Sun, IBM and Hewlett-Packard have all announced plans to push radio frequency identification technologies to their customers.
HP has set up two RFID partnerships and plans to invest $150m (£83m) over the next five years on RFID projects. HP has deployed its own RFID products at 28 of its factories and is also supplying RFID technology to Wal-Mart, a leading adopter of RFID technology.
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"We've gone to a lot of our customers and found they're looking for an RFID partner or someone to implement RFID for them," said HP spokeswoman Dayna Fried.
RFID integrates small computer chips and antennas on a paper or plastic label, which can then be read by an electronic scanner. Unlike barcodes, RFID chips withstand dirt and scratches and can be scanned from over 7.5 metres away.
HP has also expanded an agreement with BearingPoint to allow the two companies to work together on RFID products designed to lower inventory costs and improve management for customers in the retail industry. HP will provide the infrastructure technology, including HP ProLiant servers, Unix HP Superdome servers and HP StorageWorks technology, while BearingPoint will provide assessment, consulting and systems integration support, business process and change management services, and other retail knowledge.
HP also announced a partnership with RFID software supplier OatSystems to launch an RFID Industrial Strength (RFID/IS) platform. RFID/IS aims to capture RFID data and track goods across an extended supply chain while giving centralised control of an RFID network. The product is targeted at the car, consumer packaged goods, pharmaceutical, consumer electronics, retail and high-tech industries.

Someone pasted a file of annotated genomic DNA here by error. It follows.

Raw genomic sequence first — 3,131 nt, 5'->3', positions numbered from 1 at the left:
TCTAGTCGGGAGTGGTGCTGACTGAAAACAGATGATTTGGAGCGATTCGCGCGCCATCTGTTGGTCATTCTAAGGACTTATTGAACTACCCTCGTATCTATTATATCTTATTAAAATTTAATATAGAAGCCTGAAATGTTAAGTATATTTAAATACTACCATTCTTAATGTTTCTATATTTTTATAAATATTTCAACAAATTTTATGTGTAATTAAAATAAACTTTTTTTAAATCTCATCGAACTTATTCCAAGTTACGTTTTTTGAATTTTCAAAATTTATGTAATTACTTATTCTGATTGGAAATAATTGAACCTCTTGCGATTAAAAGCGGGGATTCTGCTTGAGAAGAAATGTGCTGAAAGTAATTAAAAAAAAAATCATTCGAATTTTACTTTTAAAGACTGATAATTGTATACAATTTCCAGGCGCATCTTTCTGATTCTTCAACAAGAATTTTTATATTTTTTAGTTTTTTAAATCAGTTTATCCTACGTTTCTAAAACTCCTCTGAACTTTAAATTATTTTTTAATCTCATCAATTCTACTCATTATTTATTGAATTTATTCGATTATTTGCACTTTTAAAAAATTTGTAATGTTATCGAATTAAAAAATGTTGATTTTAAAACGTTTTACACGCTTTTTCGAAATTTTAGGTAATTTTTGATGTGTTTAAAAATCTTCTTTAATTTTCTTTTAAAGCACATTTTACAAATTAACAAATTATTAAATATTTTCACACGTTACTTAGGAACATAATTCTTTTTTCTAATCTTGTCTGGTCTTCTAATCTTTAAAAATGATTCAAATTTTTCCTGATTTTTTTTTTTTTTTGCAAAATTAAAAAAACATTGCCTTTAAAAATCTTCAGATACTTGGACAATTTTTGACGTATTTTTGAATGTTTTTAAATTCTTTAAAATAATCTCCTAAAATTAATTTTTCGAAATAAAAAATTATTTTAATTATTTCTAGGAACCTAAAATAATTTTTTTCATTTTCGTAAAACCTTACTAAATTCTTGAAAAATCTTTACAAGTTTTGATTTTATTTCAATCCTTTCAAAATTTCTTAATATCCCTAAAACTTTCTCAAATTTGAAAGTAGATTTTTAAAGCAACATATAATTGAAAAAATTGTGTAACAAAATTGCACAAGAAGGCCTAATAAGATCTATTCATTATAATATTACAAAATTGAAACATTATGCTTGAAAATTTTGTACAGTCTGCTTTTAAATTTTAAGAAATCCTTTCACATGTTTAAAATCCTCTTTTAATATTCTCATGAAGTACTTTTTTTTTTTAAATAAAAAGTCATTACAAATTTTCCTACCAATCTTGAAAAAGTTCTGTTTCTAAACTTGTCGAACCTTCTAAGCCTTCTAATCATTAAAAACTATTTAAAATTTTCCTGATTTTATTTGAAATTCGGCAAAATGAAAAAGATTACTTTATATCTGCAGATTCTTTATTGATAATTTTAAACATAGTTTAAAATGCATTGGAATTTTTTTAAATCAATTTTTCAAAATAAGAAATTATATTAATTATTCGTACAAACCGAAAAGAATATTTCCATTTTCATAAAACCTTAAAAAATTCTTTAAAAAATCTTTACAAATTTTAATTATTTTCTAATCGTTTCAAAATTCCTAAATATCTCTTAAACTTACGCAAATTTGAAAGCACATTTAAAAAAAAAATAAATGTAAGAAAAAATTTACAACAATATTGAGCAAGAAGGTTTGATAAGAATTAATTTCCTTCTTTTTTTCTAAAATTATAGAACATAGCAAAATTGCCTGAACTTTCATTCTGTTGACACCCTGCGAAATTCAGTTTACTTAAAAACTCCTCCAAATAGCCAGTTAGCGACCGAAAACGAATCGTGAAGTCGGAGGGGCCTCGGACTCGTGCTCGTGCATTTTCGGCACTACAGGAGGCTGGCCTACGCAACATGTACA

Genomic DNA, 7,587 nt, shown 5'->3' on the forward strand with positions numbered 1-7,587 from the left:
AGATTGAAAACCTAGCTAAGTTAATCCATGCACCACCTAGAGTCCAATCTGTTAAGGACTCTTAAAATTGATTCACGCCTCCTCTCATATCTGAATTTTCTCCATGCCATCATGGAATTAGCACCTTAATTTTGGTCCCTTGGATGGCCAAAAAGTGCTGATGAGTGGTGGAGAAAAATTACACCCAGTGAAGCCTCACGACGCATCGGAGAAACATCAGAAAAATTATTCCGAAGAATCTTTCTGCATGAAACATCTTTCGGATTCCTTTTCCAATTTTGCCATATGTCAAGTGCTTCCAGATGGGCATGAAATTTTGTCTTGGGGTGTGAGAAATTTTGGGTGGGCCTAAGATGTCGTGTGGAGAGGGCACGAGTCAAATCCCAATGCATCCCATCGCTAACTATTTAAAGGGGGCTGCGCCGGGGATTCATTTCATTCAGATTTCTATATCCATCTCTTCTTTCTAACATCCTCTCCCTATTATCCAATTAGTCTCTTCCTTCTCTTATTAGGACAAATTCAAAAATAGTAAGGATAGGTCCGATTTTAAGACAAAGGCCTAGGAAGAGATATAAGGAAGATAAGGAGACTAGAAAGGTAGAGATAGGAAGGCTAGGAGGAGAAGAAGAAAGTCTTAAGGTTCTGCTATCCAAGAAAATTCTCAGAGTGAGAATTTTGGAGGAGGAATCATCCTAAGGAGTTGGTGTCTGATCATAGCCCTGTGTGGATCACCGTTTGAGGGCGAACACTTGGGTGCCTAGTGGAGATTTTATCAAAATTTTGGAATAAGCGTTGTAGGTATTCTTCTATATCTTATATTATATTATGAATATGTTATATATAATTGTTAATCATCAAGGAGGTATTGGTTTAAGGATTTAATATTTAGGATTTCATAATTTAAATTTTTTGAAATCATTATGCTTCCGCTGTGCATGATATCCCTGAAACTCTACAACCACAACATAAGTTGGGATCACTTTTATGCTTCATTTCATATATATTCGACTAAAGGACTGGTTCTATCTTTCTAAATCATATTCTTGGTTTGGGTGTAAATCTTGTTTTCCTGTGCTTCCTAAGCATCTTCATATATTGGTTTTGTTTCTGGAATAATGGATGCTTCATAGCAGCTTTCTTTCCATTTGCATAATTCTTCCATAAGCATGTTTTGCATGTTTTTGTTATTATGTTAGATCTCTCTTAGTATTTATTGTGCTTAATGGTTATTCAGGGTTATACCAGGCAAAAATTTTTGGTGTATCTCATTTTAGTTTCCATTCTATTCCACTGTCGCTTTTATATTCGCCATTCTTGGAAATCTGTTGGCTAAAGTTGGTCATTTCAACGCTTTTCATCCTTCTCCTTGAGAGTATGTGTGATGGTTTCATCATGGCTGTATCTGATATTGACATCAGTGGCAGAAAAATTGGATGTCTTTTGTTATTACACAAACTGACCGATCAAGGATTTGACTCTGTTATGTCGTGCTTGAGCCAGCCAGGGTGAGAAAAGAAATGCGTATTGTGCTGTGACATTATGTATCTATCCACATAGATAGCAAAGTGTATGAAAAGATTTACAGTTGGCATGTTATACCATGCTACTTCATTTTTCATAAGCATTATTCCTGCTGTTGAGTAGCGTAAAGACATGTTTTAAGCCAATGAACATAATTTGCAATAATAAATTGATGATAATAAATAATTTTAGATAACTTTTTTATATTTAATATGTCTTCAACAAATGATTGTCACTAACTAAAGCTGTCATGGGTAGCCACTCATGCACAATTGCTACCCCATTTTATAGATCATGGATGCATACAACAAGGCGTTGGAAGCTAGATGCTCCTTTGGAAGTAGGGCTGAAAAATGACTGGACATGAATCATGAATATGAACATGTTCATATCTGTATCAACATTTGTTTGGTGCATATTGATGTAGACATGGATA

IBM is to invest $250m over the next five years on sensor and actuator products, often used in RFID products, as well as industrial automation technologies.
IBM also said it would offer a new WebSphere-based RFID product by the end of this year. This middleware is designed to let customers collect, integrate and manage data obtained from RFID tags and readers from customers' distribution centres and stores.
IBM RFID architect Rainer Kerth said organisations such as Wal-Mart and the US Department of Defense were driving the investment. Both organisations are requiring major suppliers to use RFID tags next year.
"We see RFID as a significant software and services opportunity," Kerth said.
And finally, Sun has announced more RFID products, including the Sun RFID offering for iForce Partners, the Sun RFID retail compliance programme, and RFID warehouse management software.
A key part of Sun's RFID for iForce is the Sun Java System RFID Software Toolkit, designed to simplify the creation of RFID device adapters, which let RFID readers communicate with Sun Java's RFID software. Customers can use the toolkit to integrate their RFID readers and other devices with Sun Java or to build custom device adapters for RFID deployments.
Sun RFID for iForce will give participants access to the latest news, documents, software downloads and toolkits to assist in developing and marketing Sun Java RFID software. It will also let companies work with Sun on customer pilot programmes and deployments using Sun's RFID test centres.
Sun has worked with SIS Technologies and SSA Global to deliver an RFID warehouse management solution. The product is designed to help manufacturers and distributors reduce costs and improve efficiency by automating expensive manual processes such as inventory tracking and management.
Grant Gross writes for IDG News Service